Sustainable fishing: Seychelles Fishing Authority registering fish trapsFisheries |Author: Rita Joubert-Lawen Edited by: Betymie Bonnelame | July 26, 2022, Tuesday @ 14:30| 2479 views
SFA is also gathering supplementary information on the types of vessels, and material that is used to make the fish traps. (Salifa Karapetyan, Seychelles News Agency)
The Seychelles Fishing Authority (SFA) is extending the date proposed for local fishermen to register their fish traps, an exercise aimed at understanding the current artisanal fisheries situation, said a top official.
Amir Ebrahim, head of the department for fisheries resource management and technical fisheries coordination told SNA that last month, the authority called on fishermen who use fish traps to register them in order to understand how much fishing effort on the Mahe Plateau is directly related to them.
"This is not an exercise to penalise fishermen who have more traps than is allowed at the moment, but rather to gather as much information as possible about the method of fishing," said Ebrahim.
To date, 50 fishermen on Mahe, the main island, have responded and Ebrahim said that SFA will only be able to get an accurate picture if more fishers register.
The team registering fish traps will be going to Praslin and La Digue soon, while SFA is considering the option of giving a fixed time frame when fishermen can come to register their traps, once the extended deadline ends.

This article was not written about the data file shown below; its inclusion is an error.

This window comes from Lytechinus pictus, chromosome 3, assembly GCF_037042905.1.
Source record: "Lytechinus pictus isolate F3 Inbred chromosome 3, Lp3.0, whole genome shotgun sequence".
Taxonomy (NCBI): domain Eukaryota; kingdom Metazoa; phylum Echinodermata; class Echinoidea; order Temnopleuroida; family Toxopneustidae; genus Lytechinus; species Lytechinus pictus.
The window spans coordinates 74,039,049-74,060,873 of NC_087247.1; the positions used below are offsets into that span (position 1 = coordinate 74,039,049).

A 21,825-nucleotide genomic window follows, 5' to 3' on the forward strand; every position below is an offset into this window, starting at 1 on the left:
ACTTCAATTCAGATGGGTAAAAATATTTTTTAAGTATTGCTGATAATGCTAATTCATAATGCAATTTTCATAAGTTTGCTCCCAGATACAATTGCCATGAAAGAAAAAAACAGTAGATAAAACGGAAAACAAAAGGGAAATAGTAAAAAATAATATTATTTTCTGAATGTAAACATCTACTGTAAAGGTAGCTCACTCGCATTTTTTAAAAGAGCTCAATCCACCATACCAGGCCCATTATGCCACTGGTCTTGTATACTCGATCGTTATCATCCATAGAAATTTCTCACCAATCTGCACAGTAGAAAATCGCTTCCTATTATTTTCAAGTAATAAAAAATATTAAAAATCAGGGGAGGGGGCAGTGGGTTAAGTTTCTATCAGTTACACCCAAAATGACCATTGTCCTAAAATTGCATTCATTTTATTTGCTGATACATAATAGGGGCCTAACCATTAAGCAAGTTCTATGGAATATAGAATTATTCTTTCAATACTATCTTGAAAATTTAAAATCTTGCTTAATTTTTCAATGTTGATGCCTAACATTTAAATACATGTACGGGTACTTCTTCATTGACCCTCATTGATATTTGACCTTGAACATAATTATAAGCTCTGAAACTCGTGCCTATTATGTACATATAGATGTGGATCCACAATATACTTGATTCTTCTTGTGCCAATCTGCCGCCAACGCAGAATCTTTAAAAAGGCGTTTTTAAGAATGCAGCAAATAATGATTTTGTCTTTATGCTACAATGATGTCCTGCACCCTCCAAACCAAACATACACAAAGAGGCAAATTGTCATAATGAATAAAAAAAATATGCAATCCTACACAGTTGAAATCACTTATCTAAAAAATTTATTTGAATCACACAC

In the exercise, SFA is also gathering supplementary information on the types of vessels, material that is used to make the fish traps, the landing site and the type of fishermen using the traps, whether for commercial or recreational fishing.
Ebrahim explained that the exercise also aims to create a sense of ownership of the fishermen's properties as each trap registered will have a tag specific to the vessel that it is registered to.
"This way, if the trap is stolen, it will be easier to track them as well," he added.
The collection of information is part of the Mahe Plateau trap and line fishing co-management plan, which aims to have sustainable artisanal fishing in the island nation in the western Indian Ocean.
Ebrahim said that SFA has found that through "assessing the fish stock on the plateau that there is evidence of overfishing on some of the major plateau fishery species and management intervention is urgently needed."
As a result, the authority is consulting all those concerned to come up with solutions to balance ecological well-being with human well-being through good governance.
The authority also found that there are fishers who are transitioning from using bamboo to make their traps metal or other materials such as plastic.
"We are trying to assess how many people are transitioning to metal and other materials in order to understand the impact of the lack of renewable materials. The authority will be investigating alternative renewable materials, but in the interim, we are encouraging fishermen that are using non-renewable materials such as metal, to at least make the entrance of the trap out of renewable material such as bamboo," said Ebrahim.
He added that SFA is "encouraging commercial and recreational fishermen to step forward and register their traps as per the fisheries regulations gazetted in September 2021 as part of the Fisheries Act.